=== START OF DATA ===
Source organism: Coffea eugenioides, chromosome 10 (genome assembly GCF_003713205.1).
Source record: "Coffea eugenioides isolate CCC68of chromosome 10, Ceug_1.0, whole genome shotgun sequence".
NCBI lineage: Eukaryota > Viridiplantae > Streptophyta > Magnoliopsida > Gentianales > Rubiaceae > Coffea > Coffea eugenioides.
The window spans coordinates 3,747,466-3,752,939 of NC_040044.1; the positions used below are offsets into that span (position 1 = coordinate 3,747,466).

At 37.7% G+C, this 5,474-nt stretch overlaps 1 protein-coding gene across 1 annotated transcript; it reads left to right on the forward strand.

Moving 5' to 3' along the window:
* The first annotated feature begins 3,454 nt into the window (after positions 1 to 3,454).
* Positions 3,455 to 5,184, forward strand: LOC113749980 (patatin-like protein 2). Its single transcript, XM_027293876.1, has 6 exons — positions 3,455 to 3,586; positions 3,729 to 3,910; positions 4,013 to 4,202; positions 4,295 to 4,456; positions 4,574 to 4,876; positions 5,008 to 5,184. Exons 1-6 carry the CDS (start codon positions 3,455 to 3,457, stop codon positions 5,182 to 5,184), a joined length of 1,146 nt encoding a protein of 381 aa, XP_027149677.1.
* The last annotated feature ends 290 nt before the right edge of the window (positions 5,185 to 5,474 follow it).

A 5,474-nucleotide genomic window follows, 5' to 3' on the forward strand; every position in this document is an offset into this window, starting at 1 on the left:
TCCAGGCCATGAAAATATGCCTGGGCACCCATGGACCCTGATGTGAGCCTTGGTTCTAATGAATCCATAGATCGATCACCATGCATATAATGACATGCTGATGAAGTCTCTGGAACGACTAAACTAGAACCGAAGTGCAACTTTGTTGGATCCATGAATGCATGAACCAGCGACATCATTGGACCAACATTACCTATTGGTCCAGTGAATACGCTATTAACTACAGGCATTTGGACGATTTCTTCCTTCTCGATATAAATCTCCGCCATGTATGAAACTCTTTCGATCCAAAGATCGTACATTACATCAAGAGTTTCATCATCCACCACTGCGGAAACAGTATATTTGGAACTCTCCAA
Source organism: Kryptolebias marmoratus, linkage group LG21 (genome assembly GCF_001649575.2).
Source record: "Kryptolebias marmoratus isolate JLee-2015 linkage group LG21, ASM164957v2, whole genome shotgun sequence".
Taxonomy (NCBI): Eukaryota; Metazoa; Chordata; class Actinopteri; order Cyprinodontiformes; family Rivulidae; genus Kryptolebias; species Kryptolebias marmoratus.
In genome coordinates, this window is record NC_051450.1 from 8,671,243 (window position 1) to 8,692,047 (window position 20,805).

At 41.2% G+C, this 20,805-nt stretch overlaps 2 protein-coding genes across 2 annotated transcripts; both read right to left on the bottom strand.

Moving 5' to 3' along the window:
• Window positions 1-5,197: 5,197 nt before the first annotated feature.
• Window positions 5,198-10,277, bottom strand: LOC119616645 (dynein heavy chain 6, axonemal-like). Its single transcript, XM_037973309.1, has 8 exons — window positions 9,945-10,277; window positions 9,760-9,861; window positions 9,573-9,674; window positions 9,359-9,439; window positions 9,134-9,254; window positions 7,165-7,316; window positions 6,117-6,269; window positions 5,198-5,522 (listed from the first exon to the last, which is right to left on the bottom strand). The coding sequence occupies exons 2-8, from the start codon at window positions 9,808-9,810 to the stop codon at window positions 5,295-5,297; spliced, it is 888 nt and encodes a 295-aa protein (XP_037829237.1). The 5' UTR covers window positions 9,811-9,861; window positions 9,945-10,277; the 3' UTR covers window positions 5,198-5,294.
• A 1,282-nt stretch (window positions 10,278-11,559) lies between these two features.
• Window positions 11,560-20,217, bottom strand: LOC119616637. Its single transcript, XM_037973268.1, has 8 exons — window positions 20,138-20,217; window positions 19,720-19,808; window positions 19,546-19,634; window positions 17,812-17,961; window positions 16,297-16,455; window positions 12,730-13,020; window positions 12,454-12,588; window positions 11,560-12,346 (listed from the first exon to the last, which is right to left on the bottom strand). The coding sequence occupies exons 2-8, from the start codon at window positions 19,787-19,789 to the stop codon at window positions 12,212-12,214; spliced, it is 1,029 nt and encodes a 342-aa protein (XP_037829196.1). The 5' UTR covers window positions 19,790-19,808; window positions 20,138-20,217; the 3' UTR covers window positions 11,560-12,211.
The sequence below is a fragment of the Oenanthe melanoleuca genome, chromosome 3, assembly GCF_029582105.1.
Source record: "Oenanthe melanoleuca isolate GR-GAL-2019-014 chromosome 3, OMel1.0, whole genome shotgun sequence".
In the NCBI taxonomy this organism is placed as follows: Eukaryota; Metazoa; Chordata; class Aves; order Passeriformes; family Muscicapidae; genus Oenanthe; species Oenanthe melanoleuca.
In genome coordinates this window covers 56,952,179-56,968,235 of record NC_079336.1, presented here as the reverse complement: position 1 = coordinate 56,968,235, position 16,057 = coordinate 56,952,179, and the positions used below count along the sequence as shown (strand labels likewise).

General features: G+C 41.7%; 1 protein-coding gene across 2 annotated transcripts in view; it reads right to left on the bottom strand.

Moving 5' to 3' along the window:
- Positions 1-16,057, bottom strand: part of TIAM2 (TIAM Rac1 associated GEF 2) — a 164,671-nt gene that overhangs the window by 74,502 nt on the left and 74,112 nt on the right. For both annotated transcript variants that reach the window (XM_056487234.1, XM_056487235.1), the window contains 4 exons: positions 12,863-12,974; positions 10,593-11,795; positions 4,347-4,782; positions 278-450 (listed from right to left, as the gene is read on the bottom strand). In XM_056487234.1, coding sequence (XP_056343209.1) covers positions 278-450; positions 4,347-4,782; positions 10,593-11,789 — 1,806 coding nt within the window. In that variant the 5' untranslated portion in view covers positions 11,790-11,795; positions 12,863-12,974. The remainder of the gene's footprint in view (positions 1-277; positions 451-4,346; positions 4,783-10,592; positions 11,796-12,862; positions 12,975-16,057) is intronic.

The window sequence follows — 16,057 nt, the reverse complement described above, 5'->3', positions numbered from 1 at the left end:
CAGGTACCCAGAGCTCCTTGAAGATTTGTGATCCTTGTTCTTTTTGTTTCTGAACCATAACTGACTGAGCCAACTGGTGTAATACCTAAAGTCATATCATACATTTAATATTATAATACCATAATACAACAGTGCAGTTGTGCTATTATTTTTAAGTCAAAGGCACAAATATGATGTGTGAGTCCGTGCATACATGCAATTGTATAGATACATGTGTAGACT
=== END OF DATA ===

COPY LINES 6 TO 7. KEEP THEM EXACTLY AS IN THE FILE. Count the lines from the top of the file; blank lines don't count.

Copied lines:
Moving 5' to 3' along the window:
* The first annotated feature begins 3,454 nt into the window (after positions 1 to 3,454).